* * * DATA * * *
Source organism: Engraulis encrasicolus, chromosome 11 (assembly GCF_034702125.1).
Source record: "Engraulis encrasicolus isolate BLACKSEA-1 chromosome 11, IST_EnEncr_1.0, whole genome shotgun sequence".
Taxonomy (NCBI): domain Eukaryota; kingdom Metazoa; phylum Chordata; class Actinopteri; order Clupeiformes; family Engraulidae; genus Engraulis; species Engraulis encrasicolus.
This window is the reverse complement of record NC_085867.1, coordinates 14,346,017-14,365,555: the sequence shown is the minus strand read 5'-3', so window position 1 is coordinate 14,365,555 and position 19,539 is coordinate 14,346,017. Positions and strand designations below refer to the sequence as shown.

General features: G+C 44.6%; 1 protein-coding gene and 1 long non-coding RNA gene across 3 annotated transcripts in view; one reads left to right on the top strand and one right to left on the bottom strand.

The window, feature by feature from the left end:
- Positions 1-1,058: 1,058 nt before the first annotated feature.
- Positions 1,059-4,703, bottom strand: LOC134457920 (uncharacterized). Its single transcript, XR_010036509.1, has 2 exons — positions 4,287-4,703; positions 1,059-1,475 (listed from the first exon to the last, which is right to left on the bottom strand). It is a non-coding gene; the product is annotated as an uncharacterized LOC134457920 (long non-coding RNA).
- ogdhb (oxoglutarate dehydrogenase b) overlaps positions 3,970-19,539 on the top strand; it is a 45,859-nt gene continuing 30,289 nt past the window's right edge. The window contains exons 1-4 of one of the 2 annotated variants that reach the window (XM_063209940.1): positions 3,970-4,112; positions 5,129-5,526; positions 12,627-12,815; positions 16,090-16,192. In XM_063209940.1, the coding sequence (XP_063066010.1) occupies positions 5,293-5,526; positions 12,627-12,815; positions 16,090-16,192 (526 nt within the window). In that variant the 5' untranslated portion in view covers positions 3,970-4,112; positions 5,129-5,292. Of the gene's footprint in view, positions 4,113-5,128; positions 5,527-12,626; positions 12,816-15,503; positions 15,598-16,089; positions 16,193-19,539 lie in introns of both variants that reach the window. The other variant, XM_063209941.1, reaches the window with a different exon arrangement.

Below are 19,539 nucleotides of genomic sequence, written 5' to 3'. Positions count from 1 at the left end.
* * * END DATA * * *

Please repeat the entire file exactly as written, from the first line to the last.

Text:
Source organism: Engraulis encrasicolus, chromosome 11 (assembly GCF_034702125.1).
Source record: "Engraulis encrasicolus isolate BLACKSEA-1 chromosome 11, IST_EnEncr_1.0, whole genome shotgun sequence".
Taxonomy (NCBI): domain Eukaryota; kingdom Metazoa; phylum Chordata; class Actinopteri; order Clupeiformes; family Engraulidae; genus Engraulis; species Engraulis encrasicolus.
This window is the reverse complement of record NC_085867.1, coordinates 14,346,017-14,365,555: the sequence shown is the minus strand read 5'-3', so window position 1 is coordinate 14,365,555 and position 19,539 is coordinate 14,346,017. Positions and strand designations below refer to the sequence as shown.

General features: G+C 44.6%; 1 protein-coding gene and 1 long non-coding RNA gene across 3 annotated transcripts in view; one reads left to right on the top strand and one right to left on the bottom strand.

The window, feature by feature from the left end:
- Positions 1-1,058: 1,058 nt before the first annotated feature.
- Positions 1,059-4,703, bottom strand: LOC134457920 (uncharacterized). Its single transcript, XR_010036509.1, has 2 exons — positions 4,287-4,703; positions 1,059-1,475 (listed from the first exon to the last, which is right to left on the bottom strand). It is a non-coding gene; the product is annotated as an uncharacterized LOC134457920 (long non-coding RNA).
- ogdhb (oxoglutarate dehydrogenase b) overlaps positions 3,970-19,539 on the top strand; it is a 45,859-nt gene continuing 30,289 nt past the window's right edge. The window contains exons 1-4 of one of the 2 annotated variants that reach the window (XM_063209940.1): positions 3,970-4,112; positions 5,129-5,526; positions 12,627-12,815; positions 16,090-16,192. In XM_063209940.1, the coding sequence (XP_063066010.1) occupies positions 5,293-5,526; positions 12,627-12,815; positions 16,090-16,192 (526 nt within the window). In that variant the 5' untranslated portion in view covers positions 3,970-4,112; positions 5,129-5,292. Of the gene's footprint in view, positions 4,113-5,128; positions 5,527-12,626; positions 12,816-15,503; positions 15,598-16,089; positions 16,193-19,539 lie in introns of both variants that reach the window. The other variant, XM_063209941.1, reaches the window with a different exon arrangement.

Below are 19,539 nucleotides of genomic sequence, written 5' to 3'. Positions count from 1 at the left end.